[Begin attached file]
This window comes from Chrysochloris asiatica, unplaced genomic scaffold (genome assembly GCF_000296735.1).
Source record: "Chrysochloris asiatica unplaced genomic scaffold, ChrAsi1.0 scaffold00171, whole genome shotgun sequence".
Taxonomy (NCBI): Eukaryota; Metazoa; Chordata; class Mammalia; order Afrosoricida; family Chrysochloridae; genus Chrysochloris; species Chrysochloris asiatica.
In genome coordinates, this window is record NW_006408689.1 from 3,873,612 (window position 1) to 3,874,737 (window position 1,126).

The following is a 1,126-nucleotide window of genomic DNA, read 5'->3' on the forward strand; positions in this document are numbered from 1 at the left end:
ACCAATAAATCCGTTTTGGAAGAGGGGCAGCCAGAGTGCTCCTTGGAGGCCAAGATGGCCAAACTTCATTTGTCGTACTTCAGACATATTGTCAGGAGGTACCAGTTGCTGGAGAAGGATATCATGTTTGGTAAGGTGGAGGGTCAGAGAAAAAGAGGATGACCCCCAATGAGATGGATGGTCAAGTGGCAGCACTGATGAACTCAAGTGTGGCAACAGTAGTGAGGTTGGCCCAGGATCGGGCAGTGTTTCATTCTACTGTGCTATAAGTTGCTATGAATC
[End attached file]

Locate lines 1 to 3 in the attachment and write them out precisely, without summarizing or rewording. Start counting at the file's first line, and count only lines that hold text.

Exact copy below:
This window comes from Chrysochloris asiatica, unplaced genomic scaffold (genome assembly GCF_000296735.1).
Source record: "Chrysochloris asiatica unplaced genomic scaffold, ChrAsi1.0 scaffold00171, whole genome shotgun sequence".
Taxonomy (NCBI): Eukaryota; Metazoa; Chordata; class Mammalia; order Afrosoricida; family Chrysochloridae; genus Chrysochloris; species Chrysochloris asiatica.